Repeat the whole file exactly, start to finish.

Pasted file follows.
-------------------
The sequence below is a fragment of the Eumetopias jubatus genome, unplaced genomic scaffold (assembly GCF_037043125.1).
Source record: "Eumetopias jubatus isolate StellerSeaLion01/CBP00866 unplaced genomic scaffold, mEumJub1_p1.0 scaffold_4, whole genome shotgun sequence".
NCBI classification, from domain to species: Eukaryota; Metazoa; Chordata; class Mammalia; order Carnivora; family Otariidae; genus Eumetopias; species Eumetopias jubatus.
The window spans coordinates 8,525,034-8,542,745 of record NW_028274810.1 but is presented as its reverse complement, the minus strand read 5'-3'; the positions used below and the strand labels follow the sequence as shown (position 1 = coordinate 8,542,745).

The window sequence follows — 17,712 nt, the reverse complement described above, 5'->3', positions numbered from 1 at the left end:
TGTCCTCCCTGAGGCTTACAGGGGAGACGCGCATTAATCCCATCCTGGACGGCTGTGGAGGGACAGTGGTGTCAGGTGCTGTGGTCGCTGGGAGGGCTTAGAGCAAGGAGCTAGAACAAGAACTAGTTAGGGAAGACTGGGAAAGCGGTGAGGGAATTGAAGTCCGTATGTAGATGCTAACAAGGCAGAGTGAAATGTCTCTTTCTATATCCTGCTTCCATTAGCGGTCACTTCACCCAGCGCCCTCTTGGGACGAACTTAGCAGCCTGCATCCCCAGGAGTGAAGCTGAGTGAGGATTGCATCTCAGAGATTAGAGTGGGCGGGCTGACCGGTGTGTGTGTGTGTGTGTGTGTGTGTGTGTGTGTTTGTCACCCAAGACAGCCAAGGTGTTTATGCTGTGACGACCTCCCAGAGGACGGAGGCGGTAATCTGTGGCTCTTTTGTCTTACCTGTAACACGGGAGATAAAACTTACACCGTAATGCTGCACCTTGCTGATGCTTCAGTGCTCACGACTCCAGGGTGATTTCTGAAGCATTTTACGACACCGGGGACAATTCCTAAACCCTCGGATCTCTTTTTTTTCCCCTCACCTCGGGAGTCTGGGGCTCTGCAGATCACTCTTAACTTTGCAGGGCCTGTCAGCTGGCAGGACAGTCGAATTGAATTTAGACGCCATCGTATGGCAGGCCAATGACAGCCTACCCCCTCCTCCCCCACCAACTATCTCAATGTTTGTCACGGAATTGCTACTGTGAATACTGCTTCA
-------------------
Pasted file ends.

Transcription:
The sequence below is a fragment of the Eumetopias jubatus genome, unplaced genomic scaffold (assembly GCF_037043125.1).
Source record: "Eumetopias jubatus isolate StellerSeaLion01/CBP00866 unplaced genomic scaffold, mEumJub1_p1.0 scaffold_4, whole genome shotgun sequence".
NCBI classification, from domain to species: Eukaryota; Metazoa; Chordata; class Mammalia; order Carnivora; family Otariidae; genus Eumetopias; species Eumetopias jubatus.
The window spans coordinates 8,525,034-8,542,745 of record NW_028274810.1 but is presented as its reverse complement, the minus strand read 5'-3'; the positions used below and the strand labels follow the sequence as shown (position 1 = coordinate 8,542,745).

The window sequence follows — 17,712 nt, the reverse complement described above, 5'->3', positions numbered from 1 at the left end:
TGTCCTCCCTGAGGCTTACAGGGGAGACGCGCATTAATCCCATCCTGGACGGCTGTGGAGGGACAGTGGTGTCAGGTGCTGTGGTCGCTGGGAGGGCTTAGAGCAAGGAGCTAGAACAAGAACTAGTTAGGGAAGACTGGGAAAGCGGTGAGGGAATTGAAGTCCGTATGTAGATGCTAACAAGGCAGAGTGAAATGTCTCTTTCTATATCCTGCTTCCATTAGCGGTCACTTCACCCAGCGCCCTCTTGGGACGAACTTAGCAGCCTGCATCCCCAGGAGTGAAGCTGAGTGAGGATTGCATCTCAGAGATTAGAGTGGGCGGGCTGACCGGTGTGTGTGTGTGTGTGTGTGTGTGTGTGTGTGTTTGTCACCCAAGACAGCCAAGGTGTTTATGCTGTGACGACCTCCCAGAGGACGGAGGCGGTAATCTGTGGCTCTTTTGTCTTACCTGTAACACGGGAGATAAAACTTACACCGTAATGCTGCACCTTGCTGATGCTTCAGTGCTCACGACTCCAGGGTGATTTCTGAAGCATTTTACGACACCGGGGACAATTCCTAAACCCTCGGATCTCTTTTTTTTCCCCTCACCTCGGGAGTCTGGGGCTCTGCAGATCACTCTTAACTTTGCAGGGCCTGTCAGCTGGCAGGACAGTCGAATTGAATTTAGACGCCATCGTATGGCAGGCCAATGACAGCCTACCCCCTCCTCCCCCACCAACTATCTCAATGTTTGTCACGGAATTGCTACTGTGAATACTGCTTCA